Scientists are just beginning to understand the importance biodiversity plays in contributing to the world’s economy. Biodiversity, which implies all life forms inhabiting a given ecosystem, provide as much as $33 trillion annually to the global market, according to the 2007 “The Economics of Ecosystems and Biodiversity Report.” In the United States, economists and environmental scientists estimate that native ecosystems and wildlife supply the country’s GDP with $300 billion every year.
Many different plant and animal species play a vital role in maintaining healthy ecosystems. Wildlife contributions to the human economy include soil fertility, land arability, watershed protection, flood prevention and more.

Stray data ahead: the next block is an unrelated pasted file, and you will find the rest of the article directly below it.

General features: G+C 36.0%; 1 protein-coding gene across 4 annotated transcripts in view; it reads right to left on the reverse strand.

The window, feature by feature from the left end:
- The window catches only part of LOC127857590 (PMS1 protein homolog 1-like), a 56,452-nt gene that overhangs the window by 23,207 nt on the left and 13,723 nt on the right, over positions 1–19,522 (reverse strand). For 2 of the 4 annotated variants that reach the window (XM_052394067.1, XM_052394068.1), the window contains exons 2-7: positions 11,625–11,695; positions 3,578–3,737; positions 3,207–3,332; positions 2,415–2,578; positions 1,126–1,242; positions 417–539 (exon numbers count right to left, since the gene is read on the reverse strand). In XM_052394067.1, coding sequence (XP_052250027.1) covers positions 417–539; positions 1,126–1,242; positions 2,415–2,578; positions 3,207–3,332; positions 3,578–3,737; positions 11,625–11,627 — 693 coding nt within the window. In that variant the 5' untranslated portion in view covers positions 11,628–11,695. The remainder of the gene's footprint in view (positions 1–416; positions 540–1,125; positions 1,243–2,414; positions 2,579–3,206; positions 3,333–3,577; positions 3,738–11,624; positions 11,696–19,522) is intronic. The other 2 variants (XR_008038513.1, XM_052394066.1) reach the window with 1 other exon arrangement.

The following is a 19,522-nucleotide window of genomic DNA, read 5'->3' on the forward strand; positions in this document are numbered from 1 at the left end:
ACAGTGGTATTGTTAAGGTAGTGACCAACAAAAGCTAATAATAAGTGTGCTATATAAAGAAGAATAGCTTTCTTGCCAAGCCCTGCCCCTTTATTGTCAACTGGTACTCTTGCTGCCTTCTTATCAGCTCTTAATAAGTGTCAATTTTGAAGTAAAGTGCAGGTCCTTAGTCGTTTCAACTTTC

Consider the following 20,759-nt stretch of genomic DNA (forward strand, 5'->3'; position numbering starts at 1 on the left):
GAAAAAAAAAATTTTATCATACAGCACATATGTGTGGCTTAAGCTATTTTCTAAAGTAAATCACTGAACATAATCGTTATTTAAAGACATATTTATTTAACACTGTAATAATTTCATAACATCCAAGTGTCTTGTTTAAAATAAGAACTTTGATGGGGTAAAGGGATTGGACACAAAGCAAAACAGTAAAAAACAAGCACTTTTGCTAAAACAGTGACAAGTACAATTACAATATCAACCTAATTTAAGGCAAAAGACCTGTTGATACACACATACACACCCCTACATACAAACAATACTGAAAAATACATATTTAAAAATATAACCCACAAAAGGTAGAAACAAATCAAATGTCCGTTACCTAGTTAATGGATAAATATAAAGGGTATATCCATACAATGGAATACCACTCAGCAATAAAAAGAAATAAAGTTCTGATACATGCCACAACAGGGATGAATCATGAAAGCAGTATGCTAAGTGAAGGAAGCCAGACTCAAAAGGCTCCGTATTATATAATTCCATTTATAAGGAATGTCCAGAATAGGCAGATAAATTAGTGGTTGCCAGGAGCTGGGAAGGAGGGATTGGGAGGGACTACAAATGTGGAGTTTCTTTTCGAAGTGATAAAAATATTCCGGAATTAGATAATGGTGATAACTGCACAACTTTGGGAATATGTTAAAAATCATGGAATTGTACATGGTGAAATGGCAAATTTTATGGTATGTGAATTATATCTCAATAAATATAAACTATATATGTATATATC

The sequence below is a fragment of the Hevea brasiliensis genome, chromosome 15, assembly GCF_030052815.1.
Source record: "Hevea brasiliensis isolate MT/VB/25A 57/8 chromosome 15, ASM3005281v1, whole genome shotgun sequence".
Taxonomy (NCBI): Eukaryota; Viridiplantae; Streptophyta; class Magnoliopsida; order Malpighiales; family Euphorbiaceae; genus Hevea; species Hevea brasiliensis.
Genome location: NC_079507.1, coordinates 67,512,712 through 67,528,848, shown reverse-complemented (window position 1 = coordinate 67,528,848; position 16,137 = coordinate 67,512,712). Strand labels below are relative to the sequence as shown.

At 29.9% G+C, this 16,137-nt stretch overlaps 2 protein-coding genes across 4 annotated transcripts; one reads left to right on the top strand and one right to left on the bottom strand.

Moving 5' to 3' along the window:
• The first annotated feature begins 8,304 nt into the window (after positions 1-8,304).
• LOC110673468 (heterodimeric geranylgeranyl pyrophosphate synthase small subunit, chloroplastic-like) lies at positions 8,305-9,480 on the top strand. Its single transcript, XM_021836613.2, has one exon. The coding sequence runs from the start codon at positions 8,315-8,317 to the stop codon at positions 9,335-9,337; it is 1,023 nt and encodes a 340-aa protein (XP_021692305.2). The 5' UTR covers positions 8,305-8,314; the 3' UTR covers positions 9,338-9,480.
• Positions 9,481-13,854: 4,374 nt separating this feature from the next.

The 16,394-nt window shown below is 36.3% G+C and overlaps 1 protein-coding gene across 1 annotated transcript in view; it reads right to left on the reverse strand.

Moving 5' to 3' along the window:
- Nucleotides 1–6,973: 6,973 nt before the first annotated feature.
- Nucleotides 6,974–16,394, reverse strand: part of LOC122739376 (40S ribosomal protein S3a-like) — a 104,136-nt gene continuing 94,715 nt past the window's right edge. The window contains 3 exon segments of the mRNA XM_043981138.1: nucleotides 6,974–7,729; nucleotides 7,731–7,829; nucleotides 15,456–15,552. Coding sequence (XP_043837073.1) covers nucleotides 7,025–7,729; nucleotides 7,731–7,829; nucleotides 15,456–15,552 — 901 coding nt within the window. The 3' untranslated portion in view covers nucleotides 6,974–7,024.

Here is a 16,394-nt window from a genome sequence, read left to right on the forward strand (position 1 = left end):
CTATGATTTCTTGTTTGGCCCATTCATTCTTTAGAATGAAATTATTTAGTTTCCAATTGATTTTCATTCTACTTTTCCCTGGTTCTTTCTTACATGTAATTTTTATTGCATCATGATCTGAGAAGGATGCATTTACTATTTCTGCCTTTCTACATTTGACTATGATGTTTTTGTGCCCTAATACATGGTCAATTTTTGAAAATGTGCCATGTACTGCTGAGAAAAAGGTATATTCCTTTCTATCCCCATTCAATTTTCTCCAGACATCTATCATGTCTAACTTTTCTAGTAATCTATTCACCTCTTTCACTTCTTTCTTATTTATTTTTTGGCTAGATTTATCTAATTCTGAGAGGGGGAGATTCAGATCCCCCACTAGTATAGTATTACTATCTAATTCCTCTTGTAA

But scientists predict that climate change will be a leading cause in the extinction of many already imperiled species. In some regions, up to 60% of wildlife and plants could face extinction due to climate change. The effects of global warming on ecosystems and the wildlife and plants that inhabit them are already being recorded across the world: rising sea levels, melting glaciers and shifting weather patterns.
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